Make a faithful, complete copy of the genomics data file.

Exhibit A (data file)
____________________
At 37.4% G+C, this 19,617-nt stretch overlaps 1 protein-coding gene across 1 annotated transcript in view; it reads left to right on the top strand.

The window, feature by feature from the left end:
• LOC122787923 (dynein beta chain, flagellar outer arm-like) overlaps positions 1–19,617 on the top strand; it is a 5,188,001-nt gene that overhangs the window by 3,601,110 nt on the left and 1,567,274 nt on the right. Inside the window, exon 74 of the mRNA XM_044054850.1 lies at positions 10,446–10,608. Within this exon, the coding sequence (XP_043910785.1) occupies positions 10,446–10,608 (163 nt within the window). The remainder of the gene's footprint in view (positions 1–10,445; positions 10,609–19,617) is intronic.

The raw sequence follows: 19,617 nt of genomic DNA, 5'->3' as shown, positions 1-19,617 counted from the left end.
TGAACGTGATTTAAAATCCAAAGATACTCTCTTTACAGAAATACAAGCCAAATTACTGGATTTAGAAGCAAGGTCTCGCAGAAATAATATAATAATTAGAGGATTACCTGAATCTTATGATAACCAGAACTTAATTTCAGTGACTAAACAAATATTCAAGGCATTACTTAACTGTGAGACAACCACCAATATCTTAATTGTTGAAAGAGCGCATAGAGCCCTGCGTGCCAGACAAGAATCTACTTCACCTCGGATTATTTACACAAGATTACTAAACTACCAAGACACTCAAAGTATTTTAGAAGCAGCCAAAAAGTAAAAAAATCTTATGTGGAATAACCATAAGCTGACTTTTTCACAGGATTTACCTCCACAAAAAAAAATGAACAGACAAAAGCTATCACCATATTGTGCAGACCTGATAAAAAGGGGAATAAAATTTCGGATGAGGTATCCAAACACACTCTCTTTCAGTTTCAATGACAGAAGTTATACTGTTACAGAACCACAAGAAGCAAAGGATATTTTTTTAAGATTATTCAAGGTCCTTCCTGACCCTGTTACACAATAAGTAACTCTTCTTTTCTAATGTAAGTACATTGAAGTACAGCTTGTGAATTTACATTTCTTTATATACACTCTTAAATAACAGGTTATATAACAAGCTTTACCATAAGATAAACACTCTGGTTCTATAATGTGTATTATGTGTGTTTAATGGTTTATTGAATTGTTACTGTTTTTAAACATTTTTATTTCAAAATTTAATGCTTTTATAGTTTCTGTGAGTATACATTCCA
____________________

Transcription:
At 37.4% G+C, this 19,617-nt stretch overlaps 1 protein-coding gene across 1 annotated transcript in view; it reads left to right on the top strand.

The window, feature by feature from the left end:
• LOC122787923 (dynein beta chain, flagellar outer arm-like) overlaps positions 1–19,617 on the top strand; it is a 5,188,001-nt gene that overhangs the window by 3,601,110 nt on the left and 1,567,274 nt on the right. Inside the window, exon 74 of the mRNA XM_044054850.1 lies at positions 10,446–10,608. Within this exon, the coding sequence (XP_043910785.1) occupies positions 10,446–10,608 (163 nt within the window). The remainder of the gene's footprint in view (positions 1–10,445; positions 10,609–19,617) is intronic.

The raw sequence follows: 19,617 nt of genomic DNA, 5'->3' as shown, positions 1-19,617 counted from the left end.
TGAACGTGATTTAAAATCCAAAGATACTCTCTTTACAGAAATACAAGCCAAATTACTGGATTTAGAAGCAAGGTCTCGCAGAAATAATATAATAATTAGAGGATTACCTGAATCTTATGATAACCAGAACTTAATTTCAGTGACTAAACAAATATTCAAGGCATTACTTAACTGTGAGACAACCACCAATATCTTAATTGTTGAAAGAGCGCATAGAGCCCTGCGTGCCAGACAAGAATCTACTTCACCTCGGATTATTTACACAAGATTACTAAACTACCAAGACACTCAAAGTATTTTAGAAGCAGCCAAAAAGTAAAAAAATCTTATGTGGAATAACCATAAGCTGACTTTTTCACAGGATTTACCTCCACAAAAAAAAATGAACAGACAAAAGCTATCACCATATTGTGCAGACCTGATAAAAAGGGGAATAAAATTTCGGATGAGGTATCCAAACACACTCTCTTTCAGTTTCAATGACAGAAGTTATACTGTTACAGAACCACAAGAAGCAAAGGATATTTTTTTAAGATTATTCAAGGTCCTTCCTGACCCTGTTACACAATAAGTAACTCTTCTTTTCTAATGTAAGTACATTGAAGTACAGCTTGTGAATTTACATTTCTTTATATACACTCTTAAATAACAGGTTATATAACAAGCTTTACCATAAGATAAACACTCTGGTTCTATAATGTGTATTATGTGTGTTTAATGGTTTATTGAATTGTTACTGTTTTTAAACATTTTTATTTCAAAATTTAATGCTTTTATAGTTTCTGTGAGTATACATTCCA